A Post Keynesian Positive Contribution to Theory

  • Louise Davidson

Abstract

Much of the Post Keynesian literature of the last two decades, including some that I have contributed to, is devoted to demonstrating the analytical shortcomings of orthodox neoclassical theory. This negative literature has played an important role in making even orthodox economists aware of the severe limitations of neoclassical theory and its resultant policy pronouncements. Some neoclassical scholars have grudgingly admitted the value of this negative Post Keynesian literature, while stubbornly refusing to admit that Post Keynesian theory has made any positive contributions to ‘Theory’. For example, James Tobin has written:

A school of self-styled post-Keynesians regard any synthesis or reconciliation, in substance or language, of Keynes and neoclassical economics, as a betrayal of the revolution. They reject equilibrium analysis altogether, stress the historical, institutional, and evolutionary aspects of economic development, and emphasize the macroeconomic implications of the noncompetitive structure of modern economies. Their valid points do not add up to a coherent theory. (Tobin, 1985, p. 115, emphasis added)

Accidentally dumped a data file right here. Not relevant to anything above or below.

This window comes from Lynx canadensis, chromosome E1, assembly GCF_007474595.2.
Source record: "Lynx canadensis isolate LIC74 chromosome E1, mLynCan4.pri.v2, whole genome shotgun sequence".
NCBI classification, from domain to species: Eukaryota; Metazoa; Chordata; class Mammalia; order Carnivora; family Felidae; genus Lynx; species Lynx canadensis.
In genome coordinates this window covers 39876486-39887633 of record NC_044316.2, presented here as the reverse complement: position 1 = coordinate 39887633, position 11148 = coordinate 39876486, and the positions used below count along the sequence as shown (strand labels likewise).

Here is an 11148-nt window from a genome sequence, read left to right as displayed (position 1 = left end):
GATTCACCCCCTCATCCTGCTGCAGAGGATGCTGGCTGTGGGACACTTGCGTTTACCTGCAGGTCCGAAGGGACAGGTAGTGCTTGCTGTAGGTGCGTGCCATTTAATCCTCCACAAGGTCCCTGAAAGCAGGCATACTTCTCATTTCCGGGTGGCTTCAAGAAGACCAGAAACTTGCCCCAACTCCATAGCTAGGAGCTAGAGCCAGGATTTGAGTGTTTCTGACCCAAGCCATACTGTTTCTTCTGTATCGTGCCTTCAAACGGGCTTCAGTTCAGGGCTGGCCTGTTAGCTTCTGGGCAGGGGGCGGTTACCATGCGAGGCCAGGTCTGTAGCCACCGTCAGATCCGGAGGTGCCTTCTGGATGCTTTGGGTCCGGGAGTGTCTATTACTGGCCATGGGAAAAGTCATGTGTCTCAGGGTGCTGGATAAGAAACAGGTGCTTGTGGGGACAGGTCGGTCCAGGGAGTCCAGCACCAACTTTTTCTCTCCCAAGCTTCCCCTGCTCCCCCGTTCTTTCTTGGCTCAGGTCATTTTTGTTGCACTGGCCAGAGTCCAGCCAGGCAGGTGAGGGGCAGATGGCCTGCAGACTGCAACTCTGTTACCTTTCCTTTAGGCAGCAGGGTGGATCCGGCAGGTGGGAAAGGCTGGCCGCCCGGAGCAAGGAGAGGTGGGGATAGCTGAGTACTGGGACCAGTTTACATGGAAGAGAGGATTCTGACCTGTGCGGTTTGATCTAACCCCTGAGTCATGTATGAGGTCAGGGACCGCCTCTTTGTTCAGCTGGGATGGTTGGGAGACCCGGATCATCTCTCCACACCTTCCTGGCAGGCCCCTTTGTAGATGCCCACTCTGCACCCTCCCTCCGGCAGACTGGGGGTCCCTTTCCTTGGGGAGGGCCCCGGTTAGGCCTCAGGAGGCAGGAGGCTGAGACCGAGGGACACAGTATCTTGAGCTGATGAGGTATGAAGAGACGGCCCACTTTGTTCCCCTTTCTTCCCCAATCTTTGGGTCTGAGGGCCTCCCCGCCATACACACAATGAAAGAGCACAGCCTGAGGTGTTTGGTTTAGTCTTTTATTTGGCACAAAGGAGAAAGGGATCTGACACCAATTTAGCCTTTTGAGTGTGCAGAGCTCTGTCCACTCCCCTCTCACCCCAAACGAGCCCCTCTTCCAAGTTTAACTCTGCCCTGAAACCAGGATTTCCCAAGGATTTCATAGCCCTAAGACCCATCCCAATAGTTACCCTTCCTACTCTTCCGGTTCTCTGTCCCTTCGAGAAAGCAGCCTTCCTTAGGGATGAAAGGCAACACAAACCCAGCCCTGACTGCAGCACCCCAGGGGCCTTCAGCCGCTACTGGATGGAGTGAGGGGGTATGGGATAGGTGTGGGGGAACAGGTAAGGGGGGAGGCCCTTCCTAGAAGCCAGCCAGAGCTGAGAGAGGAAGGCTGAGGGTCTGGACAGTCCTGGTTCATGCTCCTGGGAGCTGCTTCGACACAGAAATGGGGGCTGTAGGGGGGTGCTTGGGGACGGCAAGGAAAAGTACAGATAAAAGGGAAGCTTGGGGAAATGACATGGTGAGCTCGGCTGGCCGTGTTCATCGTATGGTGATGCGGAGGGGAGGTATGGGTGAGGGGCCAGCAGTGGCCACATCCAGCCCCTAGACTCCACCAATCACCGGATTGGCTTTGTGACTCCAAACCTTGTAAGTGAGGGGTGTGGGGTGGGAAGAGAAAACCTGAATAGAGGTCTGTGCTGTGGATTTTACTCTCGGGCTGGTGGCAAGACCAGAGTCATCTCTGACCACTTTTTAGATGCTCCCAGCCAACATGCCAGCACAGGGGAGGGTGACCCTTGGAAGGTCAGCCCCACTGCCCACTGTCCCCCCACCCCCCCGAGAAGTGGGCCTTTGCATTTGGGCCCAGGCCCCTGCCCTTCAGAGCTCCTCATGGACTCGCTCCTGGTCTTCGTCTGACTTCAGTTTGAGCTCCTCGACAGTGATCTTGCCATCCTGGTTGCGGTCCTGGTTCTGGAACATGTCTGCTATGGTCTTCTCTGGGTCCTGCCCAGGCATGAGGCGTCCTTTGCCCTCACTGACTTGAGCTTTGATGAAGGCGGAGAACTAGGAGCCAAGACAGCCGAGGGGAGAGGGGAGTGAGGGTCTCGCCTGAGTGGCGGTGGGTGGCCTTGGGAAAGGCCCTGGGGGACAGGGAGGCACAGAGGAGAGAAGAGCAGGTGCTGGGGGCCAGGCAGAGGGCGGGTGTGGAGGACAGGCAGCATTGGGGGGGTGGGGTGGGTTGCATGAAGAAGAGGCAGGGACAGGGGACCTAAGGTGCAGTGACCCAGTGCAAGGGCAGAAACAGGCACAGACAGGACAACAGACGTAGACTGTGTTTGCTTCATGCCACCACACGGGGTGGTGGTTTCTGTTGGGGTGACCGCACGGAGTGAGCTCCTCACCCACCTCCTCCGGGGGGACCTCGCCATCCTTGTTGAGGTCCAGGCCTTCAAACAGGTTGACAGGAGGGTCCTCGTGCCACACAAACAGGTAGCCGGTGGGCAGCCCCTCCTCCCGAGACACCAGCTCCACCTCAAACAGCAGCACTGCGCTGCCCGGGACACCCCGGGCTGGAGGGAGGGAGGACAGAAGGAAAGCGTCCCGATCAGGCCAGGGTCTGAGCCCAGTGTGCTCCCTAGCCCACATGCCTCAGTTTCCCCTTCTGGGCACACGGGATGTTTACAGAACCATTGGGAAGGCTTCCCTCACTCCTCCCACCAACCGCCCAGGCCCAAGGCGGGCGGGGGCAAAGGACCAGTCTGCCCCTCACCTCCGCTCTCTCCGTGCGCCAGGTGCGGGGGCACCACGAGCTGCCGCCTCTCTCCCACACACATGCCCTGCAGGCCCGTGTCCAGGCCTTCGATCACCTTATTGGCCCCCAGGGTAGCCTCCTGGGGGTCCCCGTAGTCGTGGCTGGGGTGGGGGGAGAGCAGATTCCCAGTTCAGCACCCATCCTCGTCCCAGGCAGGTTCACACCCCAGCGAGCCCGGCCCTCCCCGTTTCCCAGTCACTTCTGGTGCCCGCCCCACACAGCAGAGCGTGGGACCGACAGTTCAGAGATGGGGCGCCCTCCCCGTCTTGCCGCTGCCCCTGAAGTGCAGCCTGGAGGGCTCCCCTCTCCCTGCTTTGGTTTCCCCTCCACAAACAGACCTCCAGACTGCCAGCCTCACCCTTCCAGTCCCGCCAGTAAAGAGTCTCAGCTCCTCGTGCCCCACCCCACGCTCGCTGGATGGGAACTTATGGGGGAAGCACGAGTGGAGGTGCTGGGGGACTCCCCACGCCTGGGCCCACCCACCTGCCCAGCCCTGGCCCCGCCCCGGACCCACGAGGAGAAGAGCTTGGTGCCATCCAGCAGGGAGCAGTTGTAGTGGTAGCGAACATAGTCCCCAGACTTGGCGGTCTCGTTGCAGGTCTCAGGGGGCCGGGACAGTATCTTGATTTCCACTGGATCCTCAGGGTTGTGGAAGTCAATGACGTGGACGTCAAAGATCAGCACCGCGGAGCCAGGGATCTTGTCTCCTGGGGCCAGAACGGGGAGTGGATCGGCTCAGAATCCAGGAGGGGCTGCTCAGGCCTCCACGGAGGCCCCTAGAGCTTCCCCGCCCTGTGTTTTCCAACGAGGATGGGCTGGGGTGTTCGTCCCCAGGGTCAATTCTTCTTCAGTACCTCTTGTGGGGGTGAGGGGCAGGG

Keywords

Income 

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References

  1. Davidson, P. (1987–8), ‘A Modest Set of Proposals for Resolving the International Debt Problem’, Journal of Post Keynesian Economics, 10.Google Scholar
  2. Davidson, P. (1991), International Money and the Real World, revised edition (London: Macmillan).Google Scholar
  3. Solow, R. (1976), ‘Alternative Approaches to Macroeconomics’, Canadian Journal of Economics, pp. 343–4.Google Scholar
  4. Thirlwall, A. P. (1979), ‘The Balance of Payments Constraint as an Explanation of International Growth Rate Differences’, Banca Nazionale del Lavoro Quarterly Review, 128, pp. 45–53.Google Scholar
  5. Tobin, J. (1985), ‘Theoretical Issues in Macroeconomics’, in Issues in Contemporary Macroeconomics and Distribution, by G. R. Feiwel (ed.) (Albany: State University of New York Press) p. 115.Google Scholar

Copyright information

© Paul Davidson 1999

Authors and Affiliations

  • Louise Davidson

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